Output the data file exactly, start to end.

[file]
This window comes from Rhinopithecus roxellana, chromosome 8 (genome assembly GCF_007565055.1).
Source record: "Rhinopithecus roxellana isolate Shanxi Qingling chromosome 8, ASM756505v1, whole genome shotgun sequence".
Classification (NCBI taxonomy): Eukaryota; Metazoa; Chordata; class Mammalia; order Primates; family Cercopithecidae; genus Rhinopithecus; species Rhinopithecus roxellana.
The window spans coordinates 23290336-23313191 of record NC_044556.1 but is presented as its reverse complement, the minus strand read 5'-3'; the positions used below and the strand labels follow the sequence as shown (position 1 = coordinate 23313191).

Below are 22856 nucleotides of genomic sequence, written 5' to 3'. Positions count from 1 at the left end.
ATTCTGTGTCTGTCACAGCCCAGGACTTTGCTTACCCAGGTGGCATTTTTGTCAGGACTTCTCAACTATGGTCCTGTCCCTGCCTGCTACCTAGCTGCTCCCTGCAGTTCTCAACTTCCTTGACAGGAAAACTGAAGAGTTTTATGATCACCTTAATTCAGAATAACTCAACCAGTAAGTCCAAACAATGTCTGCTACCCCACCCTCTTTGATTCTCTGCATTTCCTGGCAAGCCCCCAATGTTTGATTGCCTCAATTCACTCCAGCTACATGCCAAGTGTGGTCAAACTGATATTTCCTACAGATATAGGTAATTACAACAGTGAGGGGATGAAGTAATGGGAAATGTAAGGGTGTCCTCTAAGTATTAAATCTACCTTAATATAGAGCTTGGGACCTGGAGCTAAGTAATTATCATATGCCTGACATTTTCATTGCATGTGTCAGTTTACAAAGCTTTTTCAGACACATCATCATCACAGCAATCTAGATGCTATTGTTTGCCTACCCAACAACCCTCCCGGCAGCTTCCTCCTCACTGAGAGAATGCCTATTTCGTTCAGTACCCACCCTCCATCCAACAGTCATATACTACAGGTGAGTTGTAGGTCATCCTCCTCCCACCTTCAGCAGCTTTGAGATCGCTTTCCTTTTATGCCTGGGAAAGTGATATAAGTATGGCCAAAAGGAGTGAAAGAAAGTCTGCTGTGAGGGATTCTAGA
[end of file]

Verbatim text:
This window comes from Rhinopithecus roxellana, chromosome 8 (genome assembly GCF_007565055.1).
Source record: "Rhinopithecus roxellana isolate Shanxi Qingling chromosome 8, ASM756505v1, whole genome shotgun sequence".
Classification (NCBI taxonomy): Eukaryota; Metazoa; Chordata; class Mammalia; order Primates; family Cercopithecidae; genus Rhinopithecus; species Rhinopithecus roxellana.
The window spans coordinates 23290336-23313191 of record NC_044556.1 but is presented as its reverse complement, the minus strand read 5'-3'; the positions used below and the strand labels follow the sequence as shown (position 1 = coordinate 23313191).

Below are 22856 nucleotides of genomic sequence, written 5' to 3'. Positions count from 1 at the left end.
ATTCTGTGTCTGTCACAGCCCAGGACTTTGCTTACCCAGGTGGCATTTTTGTCAGGACTTCTCAACTATGGTCCTGTCCCTGCCTGCTACCTAGCTGCTCCCTGCAGTTCTCAACTTCCTTGACAGGAAAACTGAAGAGTTTTATGATCACCTTAATTCAGAATAACTCAACCAGTAAGTCCAAACAATGTCTGCTACCCCACCCTCTTTGATTCTCTGCATTTCCTGGCAAGCCCCCAATGTTTGATTGCCTCAATTCACTCCAGCTACATGCCAAGTGTGGTCAAACTGATATTTCCTACAGATATAGGTAATTACAACAGTGAGGGGATGAAGTAATGGGAAATGTAAGGGTGTCCTCTAAGTATTAAATCTACCTTAATATAGAGCTTGGGACCTGGAGCTAAGTAATTATCATATGCCTGACATTTTCATTGCATGTGTCAGTTTACAAAGCTTTTTCAGACACATCATCATCACAGCAATCTAGATGCTATTGTTTGCCTACCCAACAACCCTCCCGGCAGCTTCCTCCTCACTGAGAGAATGCCTATTTCGTTCAGTACCCACCCTCCATCCAACAGTCATATACTACAGGTGAGTTGTAGGTCATCCTCCTCCCACCTTCAGCAGCTTTGAGATCGCTTTCCTTTTATGCCTGGGAAAGTGATATAAGTATGGCCAAAAGGAGTGAAAGAAAGTCTGCTGTGAGGGATTCTAGA